Welcome to an atmospheric realm of blurred synth drones, textural shortwave radio, and vivid sine waves. Welcome to the highly individual sonic world of Rick Reed. For more than 30 years now Reed has been toiling away, composing, performing, and fine-tuning his craft of very personal and powerful electronic experimentation. And his expertise is plainly evident. His is incredibly engaging music with an almost physical presence. Reed’s level of mastery is virtually unparalleled – it seems that no one else can combine these elements with quite the same finesse, with the same ear for arrangement, or with the same sense of purpose.
If Rick Reed’s is not yet a household name it is likely due to his relatively slim body of work. “The Way Things Go,” then, is an attempt at resolving this issue, for here are 83 worthy minutes of top-shelf electronic tonalities. “The Way Things Go” covers a span of nearly ten years of work, and yet the material flows very naturally from one piece to the next. Yes, the evolution of technique is on display here, but Reed found his voice some years ago and his stylistic development has therefore been suitably subtle and deliberate. This is the work of a composer who is extraordinarily familiar with the sounds at his disposal and whose editorial skills are equally honed.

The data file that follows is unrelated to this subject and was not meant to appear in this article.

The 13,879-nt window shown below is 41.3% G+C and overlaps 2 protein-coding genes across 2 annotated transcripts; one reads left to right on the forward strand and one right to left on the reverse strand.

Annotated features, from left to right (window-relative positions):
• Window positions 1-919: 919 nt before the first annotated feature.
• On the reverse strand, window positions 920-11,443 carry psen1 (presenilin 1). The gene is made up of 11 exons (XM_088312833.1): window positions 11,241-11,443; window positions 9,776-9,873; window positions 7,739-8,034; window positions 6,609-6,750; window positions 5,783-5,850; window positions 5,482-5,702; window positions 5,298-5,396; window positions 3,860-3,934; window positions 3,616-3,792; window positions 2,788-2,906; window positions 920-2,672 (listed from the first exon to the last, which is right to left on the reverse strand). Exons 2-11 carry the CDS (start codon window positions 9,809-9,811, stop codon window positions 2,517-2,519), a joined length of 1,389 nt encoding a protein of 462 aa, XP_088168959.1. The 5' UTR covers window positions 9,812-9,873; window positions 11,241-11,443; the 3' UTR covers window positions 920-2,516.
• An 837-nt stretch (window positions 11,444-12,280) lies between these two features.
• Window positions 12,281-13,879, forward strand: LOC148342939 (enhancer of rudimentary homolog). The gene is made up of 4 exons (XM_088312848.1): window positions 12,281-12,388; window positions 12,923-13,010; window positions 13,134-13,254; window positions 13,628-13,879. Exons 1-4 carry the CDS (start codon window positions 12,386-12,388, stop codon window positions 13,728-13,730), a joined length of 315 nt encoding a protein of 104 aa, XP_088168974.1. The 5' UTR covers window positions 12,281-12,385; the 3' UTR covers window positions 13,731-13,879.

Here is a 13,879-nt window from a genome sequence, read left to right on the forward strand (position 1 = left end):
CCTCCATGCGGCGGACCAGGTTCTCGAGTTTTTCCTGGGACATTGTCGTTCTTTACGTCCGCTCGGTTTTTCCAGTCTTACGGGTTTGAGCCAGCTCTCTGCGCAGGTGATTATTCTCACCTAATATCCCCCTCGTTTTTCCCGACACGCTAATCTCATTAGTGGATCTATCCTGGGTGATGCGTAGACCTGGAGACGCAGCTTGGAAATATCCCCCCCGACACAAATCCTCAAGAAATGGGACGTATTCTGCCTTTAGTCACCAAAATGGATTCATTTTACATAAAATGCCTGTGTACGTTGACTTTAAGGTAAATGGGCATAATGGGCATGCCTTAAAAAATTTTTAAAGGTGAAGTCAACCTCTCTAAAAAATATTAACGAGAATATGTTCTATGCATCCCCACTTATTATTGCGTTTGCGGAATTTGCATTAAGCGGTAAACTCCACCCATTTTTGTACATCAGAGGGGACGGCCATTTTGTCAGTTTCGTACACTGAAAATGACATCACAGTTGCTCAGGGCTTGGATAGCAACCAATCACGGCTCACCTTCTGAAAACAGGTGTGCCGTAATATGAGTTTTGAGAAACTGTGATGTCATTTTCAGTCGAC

Massimo Ricci, inspired by one of the pieces in this set (“Hidden Voices”), has noted:
“I can’t stress enough the importance of composers like Reed, who thrive in semi-obscurity and without the praises given to people [worth] less than half their value, continuously finding alternative interpretations of the word ’emotion.'”
The observation is astute and the idea of an emotional presence is crucial to understanding Reed’s work. His music is sometimes noisy, sometimes tranquil. Harsh frequencies give way to beautifully sustained tones. Jarring textures and lilting melodies are both to be found in this sphere. Above all, though, Rick Reed’s work is challenging. There is no easy classification for music of this complexity. The curious listener is best advised to investigate personally.
In addition to his solo work, Rick Reed has participated in a number of productive collaborations over the years with Keith Rowe, Jgrzinich (in Frequency Curtain), the Abrasion Ensemble, and SIRSIT, among others. He currently resides in Austin.